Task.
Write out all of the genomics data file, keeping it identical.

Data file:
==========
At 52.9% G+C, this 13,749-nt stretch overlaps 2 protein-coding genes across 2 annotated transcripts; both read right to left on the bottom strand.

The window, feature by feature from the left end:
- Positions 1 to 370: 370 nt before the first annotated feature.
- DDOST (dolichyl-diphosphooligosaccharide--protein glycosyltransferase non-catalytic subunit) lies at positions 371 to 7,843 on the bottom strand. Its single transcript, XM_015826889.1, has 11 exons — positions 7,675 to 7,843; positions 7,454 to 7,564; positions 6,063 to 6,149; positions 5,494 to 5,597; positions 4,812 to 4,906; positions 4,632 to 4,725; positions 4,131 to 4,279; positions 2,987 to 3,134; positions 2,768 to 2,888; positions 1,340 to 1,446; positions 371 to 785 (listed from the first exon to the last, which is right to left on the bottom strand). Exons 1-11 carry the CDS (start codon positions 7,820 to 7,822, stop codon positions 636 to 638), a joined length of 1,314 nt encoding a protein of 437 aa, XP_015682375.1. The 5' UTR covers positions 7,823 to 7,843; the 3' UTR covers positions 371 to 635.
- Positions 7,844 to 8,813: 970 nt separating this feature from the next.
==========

At 52.9% G+C, this 13,749-nt stretch overlaps 2 protein-coding genes across 2 annotated transcripts; both read right to left on the bottom strand.

The window, feature by feature from the left end:
- Positions 1 to 370: 370 nt before the first annotated feature.
- DDOST (dolichyl-diphosphooligosaccharide--protein glycosyltransferase non-catalytic subunit) lies at positions 371 to 7,843 on the bottom strand. Its single transcript, XM_015826889.1, has 11 exons — positions 7,675 to 7,843; positions 7,454 to 7,564; positions 6,063 to 6,149; positions 5,494 to 5,597; positions 4,812 to 4,906; positions 4,632 to 4,725; positions 4,131 to 4,279; positions 2,987 to 3,134; positions 2,768 to 2,888; positions 1,340 to 1,446; positions 371 to 785 (listed from the first exon to the last, which is right to left on the bottom strand). Exons 1-11 carry the CDS (start codon positions 7,820 to 7,822, stop codon positions 636 to 638), a joined length of 1,314 nt encoding a protein of 437 aa, XP_015682375.1. The 5' UTR covers positions 7,823 to 7,843; the 3' UTR covers positions 371 to 635.
- Positions 7,844 to 8,813: 970 nt separating this feature from the next.